A Day in the Life of a PA in Dermatology

From Acne to Melanoma, PA Sara Wilchowski Sees it All in a Single Day

March 9, 2022

By Sara M. Wilchowski, MS, PA-C

Professional headshot of a woman
Sara Wilchowski, MS, PA-C

Growing up in a competitive sport, I was dedicated, persistent, and always enjoyed a good challenge. These formative years taught me discipline and the importance of exercise, nutrition, and overall wellness. Working to overcome numerous injuries led me to understand the pivotal role all healthcare providers play in the care of athletes and non-athletes alike.

As I sharpened my undergraduate focus on exercise physiology, I held jobs in cardiac rehabilitation and health and wellness coaching before matriculating at Wayne State

University for PA school. Little did I know these years would heavily influence my role as a PA.

I kept an open mind during PA school rotations. Truthfully, I wanted to work in cardiology. During rotations, I found myself fascinated with the varied presentations of rashes and how each presentation was unique to that diagnosis. I decided to do a dermatology elective, which solidified my love for the field. I strongly believe we are all called to this profession, however medical specialties have a unique way of picking us. In this instance, dermatology selected me.

The Broad Scope of a PA in Dermatology
As the largest organ, the skin is laden with numerous diseases with highly varied presentations. In any given day, I address skin cancer prevention and detection, congenital diseases, nutritional imbalances, autoimmunity, and external manifestations of internal disease, and this is only an abbreviated list! My focus has never been cosmetics, so you will not find this PA discussing fillers or microneedling. Instead, my bread and butter is skin cancer, inflammation, and immunology with a heavy focus on nutrition and lifestyle modification.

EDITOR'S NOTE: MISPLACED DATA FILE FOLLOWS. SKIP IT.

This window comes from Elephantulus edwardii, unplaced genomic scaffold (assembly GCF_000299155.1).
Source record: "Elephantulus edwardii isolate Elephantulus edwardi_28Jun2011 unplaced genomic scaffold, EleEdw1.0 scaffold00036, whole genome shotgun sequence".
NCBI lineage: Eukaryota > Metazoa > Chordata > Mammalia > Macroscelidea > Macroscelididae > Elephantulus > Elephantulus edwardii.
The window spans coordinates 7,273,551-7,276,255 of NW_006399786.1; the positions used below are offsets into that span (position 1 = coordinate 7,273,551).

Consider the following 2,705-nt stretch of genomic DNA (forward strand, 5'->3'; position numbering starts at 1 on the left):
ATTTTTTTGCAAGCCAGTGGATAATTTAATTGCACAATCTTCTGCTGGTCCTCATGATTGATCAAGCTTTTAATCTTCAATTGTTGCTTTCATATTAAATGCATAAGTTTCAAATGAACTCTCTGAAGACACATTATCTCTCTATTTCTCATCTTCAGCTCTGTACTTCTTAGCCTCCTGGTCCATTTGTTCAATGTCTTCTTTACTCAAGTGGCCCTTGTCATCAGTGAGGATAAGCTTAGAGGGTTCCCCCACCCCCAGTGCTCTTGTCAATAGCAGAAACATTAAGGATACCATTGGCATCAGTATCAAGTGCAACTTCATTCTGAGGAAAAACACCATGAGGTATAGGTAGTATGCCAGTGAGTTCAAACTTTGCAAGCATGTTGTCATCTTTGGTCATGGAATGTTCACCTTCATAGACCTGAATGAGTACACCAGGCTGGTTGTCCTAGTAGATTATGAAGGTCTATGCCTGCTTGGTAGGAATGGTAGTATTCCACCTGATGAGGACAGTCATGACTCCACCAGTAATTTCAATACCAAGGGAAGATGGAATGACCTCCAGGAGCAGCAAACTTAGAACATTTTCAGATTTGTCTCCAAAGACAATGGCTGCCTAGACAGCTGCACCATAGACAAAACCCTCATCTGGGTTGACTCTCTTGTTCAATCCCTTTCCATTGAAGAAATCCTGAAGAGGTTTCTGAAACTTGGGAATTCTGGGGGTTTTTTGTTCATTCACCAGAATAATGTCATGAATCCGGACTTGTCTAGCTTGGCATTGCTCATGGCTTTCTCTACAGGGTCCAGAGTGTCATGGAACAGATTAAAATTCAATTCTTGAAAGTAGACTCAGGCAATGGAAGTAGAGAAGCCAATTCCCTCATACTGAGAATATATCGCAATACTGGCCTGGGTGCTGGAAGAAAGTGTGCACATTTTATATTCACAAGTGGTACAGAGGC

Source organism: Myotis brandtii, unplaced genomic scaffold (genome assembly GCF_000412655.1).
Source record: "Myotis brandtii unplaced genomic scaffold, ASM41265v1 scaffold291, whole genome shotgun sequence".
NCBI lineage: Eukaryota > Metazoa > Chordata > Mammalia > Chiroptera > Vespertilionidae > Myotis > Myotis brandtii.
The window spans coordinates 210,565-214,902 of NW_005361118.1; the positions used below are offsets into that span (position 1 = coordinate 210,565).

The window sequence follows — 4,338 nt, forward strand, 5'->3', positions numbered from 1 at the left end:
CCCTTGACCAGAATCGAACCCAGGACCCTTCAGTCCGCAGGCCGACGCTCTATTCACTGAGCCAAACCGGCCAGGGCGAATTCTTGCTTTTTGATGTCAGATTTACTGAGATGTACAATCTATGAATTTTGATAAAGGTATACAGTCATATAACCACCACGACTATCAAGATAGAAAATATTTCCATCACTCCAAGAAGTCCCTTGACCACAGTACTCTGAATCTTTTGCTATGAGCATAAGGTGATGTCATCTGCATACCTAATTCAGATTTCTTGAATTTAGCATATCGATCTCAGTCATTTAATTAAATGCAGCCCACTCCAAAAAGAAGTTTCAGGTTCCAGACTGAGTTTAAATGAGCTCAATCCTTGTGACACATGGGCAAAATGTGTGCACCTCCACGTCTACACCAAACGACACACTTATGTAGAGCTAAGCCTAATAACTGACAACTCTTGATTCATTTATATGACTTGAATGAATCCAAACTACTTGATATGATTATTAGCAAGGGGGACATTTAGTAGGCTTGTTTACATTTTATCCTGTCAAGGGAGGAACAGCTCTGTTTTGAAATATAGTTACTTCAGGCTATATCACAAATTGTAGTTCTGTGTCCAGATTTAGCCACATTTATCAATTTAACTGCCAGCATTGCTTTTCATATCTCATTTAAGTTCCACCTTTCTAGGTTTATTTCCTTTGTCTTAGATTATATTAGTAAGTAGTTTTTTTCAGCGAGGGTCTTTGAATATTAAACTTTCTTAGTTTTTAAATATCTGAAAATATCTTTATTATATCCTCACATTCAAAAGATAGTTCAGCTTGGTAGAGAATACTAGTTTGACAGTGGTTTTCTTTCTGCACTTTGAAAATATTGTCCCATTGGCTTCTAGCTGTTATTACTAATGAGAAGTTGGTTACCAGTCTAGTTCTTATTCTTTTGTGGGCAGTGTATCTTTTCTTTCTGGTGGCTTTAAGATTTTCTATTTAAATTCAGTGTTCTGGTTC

Genetics are only one piece of the disease puzzle and prescribing a pill (or cream) for every ill is not the approach I take with my patients. Allowing them to understand that their choices, in some cases, have led to their disease empowers them to implement changes that will impact the rest of their lives. My focus is not simply getting my patients better but getting them well.

With my significant focus on skin cancer detection and treatment, at least half of my scheduled patients are being seen for routine skin exams or excisions. These exams are detailed, with hair and scalp inspection, oral inspection, and not to mention the rest of the head-to-toe cutaneous exam. Yes, that also means where the sun does not shine­­—melanoma knows no boundaries! It is crucial to be meticulous during these exams to catch the disease early.

A dermatoscope used to examine a person's arm
Wilchowski frequently uses a dermatoscope to closely examine patients’ skin layers.

I utilize dermoscopy extensively to see deeper structures within the skin layers. This device is synonymous with a stethoscope. The students who rotate through my office learn quickly how important this device is. Many days are filled with shave and punch biopsies but my most utilized treatment is cryotherapy.

AAPA’s Areas of Practice Guide

A Day Filled with Patient Visits
My day starts at 7:30 with a full-body exam on a patient with a history of melanoma with a depth of 2.8mm and a negative sentinel node. A cutaneous exam yields nothing, but the lymph node exam  reveals a fixed palpable node as well as recent onset shortness of breath with headaches. You are never fully prepared to have this conversation as you inform them of what you are seeing and the tears in the 34-year-old’s eyes begin to fall. We discuss the next steps and initiate the appropriate immediate referrals.